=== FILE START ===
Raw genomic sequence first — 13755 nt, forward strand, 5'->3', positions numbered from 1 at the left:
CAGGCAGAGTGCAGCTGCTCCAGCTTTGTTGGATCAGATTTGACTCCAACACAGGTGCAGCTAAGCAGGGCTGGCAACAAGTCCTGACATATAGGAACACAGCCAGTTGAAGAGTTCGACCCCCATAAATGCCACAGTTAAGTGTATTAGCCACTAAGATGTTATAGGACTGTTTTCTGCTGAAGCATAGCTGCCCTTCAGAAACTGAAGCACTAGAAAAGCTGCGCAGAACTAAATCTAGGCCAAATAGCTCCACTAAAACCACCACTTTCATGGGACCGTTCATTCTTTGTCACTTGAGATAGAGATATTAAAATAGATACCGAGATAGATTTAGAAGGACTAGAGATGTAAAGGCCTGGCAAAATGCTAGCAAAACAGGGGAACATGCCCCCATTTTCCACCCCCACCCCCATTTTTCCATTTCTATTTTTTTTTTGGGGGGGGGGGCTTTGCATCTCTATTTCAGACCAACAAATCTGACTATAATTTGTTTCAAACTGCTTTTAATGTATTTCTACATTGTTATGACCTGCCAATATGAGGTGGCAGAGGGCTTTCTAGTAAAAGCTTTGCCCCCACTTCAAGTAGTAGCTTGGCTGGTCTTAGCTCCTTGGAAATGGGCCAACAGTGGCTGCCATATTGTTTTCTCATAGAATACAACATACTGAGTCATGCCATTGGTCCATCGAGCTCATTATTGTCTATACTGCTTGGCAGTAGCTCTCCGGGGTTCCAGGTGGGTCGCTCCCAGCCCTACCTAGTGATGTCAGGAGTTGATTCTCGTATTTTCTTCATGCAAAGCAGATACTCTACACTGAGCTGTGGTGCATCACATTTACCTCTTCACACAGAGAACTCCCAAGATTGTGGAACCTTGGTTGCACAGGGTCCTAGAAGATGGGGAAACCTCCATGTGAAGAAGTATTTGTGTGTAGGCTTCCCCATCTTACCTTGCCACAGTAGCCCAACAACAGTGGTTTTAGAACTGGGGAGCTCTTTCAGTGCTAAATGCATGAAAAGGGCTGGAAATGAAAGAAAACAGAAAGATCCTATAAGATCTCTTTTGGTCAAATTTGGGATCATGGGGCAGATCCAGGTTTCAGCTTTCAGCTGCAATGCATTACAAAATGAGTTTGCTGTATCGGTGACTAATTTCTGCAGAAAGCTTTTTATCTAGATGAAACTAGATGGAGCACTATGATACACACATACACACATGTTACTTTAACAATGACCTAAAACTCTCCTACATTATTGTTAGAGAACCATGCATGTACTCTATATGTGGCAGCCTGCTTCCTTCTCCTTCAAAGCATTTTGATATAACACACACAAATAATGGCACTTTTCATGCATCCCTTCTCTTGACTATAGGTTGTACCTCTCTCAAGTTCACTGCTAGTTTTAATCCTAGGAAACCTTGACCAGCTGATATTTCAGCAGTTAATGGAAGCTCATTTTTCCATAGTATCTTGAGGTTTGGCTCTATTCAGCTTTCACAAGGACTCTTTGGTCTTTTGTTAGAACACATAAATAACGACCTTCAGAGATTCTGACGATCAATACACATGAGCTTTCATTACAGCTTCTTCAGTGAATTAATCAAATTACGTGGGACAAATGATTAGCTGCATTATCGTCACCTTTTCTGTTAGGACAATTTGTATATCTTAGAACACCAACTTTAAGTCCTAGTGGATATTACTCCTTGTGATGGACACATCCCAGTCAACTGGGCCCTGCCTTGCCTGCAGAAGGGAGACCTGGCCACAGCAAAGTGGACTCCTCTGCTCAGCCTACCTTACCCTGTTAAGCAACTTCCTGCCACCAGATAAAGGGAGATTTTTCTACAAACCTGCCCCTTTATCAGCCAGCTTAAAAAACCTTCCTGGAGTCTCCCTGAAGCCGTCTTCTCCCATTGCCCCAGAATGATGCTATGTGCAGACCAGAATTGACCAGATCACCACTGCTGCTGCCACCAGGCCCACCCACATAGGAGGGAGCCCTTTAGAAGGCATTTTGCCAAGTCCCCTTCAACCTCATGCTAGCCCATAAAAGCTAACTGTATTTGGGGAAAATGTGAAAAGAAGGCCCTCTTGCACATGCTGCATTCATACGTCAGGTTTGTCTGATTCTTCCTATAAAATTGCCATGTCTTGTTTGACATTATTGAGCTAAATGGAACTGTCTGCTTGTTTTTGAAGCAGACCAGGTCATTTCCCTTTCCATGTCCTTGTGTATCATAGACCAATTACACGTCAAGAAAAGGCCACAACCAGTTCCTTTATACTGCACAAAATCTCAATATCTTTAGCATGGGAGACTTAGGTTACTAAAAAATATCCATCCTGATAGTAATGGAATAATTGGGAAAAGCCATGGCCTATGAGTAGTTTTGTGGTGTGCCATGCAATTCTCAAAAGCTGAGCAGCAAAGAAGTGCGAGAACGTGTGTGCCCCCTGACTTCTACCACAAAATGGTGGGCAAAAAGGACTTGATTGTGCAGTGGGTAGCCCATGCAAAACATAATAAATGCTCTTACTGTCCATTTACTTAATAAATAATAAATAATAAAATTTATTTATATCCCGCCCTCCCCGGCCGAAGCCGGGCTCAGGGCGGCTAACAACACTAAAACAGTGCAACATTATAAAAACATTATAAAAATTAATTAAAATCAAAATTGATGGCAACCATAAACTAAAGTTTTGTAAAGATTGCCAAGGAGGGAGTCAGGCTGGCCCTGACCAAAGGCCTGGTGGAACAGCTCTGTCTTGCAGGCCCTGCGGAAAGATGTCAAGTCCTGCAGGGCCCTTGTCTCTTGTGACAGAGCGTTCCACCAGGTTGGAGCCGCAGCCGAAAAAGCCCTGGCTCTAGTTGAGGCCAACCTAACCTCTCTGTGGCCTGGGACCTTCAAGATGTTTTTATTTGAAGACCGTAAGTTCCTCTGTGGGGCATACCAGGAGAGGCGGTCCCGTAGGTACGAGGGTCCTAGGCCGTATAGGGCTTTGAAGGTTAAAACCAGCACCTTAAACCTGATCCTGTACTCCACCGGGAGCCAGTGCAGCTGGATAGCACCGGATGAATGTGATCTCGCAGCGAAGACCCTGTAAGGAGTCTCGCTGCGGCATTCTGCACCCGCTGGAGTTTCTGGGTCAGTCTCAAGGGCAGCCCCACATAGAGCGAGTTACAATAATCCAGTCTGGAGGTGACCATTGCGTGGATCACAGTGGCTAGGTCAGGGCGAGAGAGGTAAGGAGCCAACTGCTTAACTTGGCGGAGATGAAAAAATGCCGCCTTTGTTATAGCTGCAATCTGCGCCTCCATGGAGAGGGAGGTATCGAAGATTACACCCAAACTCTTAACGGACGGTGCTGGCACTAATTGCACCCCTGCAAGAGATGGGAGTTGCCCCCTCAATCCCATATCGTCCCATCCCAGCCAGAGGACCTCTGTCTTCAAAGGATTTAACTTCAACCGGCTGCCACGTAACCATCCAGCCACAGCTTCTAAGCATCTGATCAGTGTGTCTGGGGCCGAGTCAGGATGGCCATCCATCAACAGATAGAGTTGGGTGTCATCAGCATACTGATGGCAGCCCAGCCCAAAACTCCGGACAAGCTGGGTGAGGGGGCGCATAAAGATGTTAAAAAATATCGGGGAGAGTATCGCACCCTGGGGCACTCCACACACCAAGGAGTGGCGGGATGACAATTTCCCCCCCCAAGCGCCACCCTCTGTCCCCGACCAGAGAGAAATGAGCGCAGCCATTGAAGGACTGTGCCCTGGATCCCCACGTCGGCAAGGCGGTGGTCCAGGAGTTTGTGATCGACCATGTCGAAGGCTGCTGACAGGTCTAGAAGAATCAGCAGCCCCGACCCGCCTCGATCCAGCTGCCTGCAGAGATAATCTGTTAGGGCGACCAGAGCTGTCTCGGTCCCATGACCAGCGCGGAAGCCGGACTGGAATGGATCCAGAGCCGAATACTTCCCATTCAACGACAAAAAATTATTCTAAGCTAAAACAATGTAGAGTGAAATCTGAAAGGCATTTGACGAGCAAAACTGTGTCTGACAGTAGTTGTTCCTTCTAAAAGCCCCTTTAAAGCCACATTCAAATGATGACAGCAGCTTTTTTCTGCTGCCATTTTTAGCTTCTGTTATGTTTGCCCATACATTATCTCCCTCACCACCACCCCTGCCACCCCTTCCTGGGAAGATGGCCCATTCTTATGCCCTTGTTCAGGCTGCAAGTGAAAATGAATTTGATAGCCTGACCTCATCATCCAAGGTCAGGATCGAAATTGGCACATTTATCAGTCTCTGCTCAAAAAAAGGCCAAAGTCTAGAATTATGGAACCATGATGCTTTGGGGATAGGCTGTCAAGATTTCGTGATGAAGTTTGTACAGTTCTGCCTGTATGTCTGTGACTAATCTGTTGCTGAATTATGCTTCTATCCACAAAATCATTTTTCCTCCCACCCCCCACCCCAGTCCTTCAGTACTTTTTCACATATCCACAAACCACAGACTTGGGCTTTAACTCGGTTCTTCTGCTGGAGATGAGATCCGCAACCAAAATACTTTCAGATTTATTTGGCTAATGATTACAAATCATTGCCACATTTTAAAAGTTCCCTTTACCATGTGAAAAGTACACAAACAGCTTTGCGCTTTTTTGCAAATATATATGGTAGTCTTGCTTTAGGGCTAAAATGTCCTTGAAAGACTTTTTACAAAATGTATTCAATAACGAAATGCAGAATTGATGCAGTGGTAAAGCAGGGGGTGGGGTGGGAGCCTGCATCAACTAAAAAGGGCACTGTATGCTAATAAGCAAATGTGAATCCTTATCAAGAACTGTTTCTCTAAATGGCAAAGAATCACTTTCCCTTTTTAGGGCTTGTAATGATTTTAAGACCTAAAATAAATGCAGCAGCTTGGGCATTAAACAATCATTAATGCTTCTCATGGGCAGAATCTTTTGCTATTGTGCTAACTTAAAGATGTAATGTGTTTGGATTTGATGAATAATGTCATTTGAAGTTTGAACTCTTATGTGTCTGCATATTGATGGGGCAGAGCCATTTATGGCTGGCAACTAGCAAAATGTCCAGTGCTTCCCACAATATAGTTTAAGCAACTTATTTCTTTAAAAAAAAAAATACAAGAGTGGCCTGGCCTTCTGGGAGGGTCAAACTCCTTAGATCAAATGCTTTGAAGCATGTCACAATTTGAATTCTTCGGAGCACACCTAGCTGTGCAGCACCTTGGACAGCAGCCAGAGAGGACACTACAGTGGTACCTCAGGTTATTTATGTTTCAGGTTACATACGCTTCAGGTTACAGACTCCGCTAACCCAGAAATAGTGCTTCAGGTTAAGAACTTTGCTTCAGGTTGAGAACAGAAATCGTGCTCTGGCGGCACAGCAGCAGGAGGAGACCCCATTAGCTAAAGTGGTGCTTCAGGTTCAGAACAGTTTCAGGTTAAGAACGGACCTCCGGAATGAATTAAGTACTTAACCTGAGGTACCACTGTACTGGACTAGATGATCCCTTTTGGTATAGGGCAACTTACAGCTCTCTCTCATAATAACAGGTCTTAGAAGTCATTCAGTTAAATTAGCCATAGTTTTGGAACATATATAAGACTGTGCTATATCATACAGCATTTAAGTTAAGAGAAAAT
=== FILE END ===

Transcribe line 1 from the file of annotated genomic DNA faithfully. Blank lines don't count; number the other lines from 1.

Raw genomic sequence first — 13755 nt, forward strand, 5'->3', positions numbered from 1 at the left: